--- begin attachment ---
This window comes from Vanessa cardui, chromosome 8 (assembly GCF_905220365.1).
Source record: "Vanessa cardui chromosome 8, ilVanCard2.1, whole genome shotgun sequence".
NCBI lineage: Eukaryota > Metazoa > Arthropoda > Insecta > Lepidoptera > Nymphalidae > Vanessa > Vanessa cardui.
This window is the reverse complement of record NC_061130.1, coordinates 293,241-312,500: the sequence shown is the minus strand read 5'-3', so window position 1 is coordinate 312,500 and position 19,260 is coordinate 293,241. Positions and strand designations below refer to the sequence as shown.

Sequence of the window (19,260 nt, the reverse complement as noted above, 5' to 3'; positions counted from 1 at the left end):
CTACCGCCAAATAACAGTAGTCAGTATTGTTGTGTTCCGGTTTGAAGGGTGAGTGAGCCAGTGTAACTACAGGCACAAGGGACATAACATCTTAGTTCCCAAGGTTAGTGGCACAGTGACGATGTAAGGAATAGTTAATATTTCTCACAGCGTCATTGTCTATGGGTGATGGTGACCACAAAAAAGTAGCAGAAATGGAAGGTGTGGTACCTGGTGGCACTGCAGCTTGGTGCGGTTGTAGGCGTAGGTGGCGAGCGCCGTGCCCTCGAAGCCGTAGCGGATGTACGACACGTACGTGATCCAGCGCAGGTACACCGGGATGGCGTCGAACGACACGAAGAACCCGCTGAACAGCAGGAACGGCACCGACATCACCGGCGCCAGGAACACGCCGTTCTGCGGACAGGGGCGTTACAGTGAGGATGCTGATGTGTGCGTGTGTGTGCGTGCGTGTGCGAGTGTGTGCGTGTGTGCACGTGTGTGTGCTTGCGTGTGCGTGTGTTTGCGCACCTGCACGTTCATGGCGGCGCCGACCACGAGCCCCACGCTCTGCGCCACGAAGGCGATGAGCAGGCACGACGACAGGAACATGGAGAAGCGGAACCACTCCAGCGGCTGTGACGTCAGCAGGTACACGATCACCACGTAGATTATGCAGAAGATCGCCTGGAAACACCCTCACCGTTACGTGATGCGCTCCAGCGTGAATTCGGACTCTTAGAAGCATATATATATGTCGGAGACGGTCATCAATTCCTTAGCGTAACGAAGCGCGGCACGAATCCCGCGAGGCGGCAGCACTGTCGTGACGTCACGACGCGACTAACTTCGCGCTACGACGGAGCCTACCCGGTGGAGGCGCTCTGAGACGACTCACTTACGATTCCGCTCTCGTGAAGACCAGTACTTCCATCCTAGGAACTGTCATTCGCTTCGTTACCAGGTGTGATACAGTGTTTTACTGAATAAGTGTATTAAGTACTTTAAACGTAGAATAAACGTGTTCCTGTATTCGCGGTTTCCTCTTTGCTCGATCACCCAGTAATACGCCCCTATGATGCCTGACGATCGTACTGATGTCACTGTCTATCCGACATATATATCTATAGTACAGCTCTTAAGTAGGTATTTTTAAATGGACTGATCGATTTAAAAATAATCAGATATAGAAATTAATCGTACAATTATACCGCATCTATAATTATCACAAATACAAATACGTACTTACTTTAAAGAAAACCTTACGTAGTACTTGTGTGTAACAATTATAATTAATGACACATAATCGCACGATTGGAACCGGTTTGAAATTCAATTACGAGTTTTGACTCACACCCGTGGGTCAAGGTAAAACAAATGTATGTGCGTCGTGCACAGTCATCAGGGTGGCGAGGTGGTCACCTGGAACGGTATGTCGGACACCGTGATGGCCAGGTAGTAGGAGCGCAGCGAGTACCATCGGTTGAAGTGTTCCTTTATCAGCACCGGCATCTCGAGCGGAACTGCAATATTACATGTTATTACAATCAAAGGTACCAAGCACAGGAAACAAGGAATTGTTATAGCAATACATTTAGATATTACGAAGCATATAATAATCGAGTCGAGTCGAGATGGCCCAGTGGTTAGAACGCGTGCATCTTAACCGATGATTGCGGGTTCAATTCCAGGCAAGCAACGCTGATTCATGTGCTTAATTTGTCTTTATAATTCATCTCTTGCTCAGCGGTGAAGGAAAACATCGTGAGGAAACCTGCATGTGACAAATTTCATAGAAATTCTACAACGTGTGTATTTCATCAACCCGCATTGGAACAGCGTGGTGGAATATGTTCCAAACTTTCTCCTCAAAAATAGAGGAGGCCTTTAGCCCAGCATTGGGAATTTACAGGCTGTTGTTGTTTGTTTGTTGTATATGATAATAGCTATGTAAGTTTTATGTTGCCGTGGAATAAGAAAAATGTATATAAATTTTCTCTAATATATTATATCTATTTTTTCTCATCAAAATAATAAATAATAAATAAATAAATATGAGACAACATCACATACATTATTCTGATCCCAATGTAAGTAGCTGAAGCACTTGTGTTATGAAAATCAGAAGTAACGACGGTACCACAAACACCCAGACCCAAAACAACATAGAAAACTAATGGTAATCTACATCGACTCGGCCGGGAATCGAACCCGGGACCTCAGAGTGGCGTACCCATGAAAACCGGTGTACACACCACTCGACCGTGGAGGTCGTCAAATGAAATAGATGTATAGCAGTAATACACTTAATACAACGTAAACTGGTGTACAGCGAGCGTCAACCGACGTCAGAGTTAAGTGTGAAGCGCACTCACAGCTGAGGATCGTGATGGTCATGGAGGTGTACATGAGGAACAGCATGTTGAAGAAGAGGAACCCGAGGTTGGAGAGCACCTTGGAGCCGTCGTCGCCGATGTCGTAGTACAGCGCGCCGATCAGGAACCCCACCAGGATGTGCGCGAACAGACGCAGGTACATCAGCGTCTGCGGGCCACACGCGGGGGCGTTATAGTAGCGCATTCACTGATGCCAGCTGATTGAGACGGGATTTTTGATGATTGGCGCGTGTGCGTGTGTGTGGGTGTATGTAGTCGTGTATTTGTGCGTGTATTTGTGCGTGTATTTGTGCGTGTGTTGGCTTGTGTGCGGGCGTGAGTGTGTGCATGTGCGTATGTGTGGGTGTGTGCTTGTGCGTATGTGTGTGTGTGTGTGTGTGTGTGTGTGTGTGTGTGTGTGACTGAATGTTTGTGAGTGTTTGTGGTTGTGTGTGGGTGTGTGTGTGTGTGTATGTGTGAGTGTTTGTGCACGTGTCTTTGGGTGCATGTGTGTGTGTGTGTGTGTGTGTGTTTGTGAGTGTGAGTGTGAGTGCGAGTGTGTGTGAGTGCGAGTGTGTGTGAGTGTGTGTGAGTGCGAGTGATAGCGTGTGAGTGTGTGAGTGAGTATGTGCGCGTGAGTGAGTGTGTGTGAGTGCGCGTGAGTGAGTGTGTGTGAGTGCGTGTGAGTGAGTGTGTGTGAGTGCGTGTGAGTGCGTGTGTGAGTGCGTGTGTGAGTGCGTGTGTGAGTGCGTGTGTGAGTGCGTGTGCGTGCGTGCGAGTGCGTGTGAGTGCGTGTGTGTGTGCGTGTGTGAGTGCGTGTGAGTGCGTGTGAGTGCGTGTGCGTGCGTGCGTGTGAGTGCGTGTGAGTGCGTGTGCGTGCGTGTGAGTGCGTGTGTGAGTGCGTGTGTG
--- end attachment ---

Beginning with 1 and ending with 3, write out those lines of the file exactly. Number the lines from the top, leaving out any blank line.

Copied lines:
This window comes from Vanessa cardui, chromosome 8 (assembly GCF_905220365.1).
Source record: "Vanessa cardui chromosome 8, ilVanCard2.1, whole genome shotgun sequence".
NCBI lineage: Eukaryota > Metazoa > Arthropoda > Insecta > Lepidoptera > Nymphalidae > Vanessa > Vanessa cardui.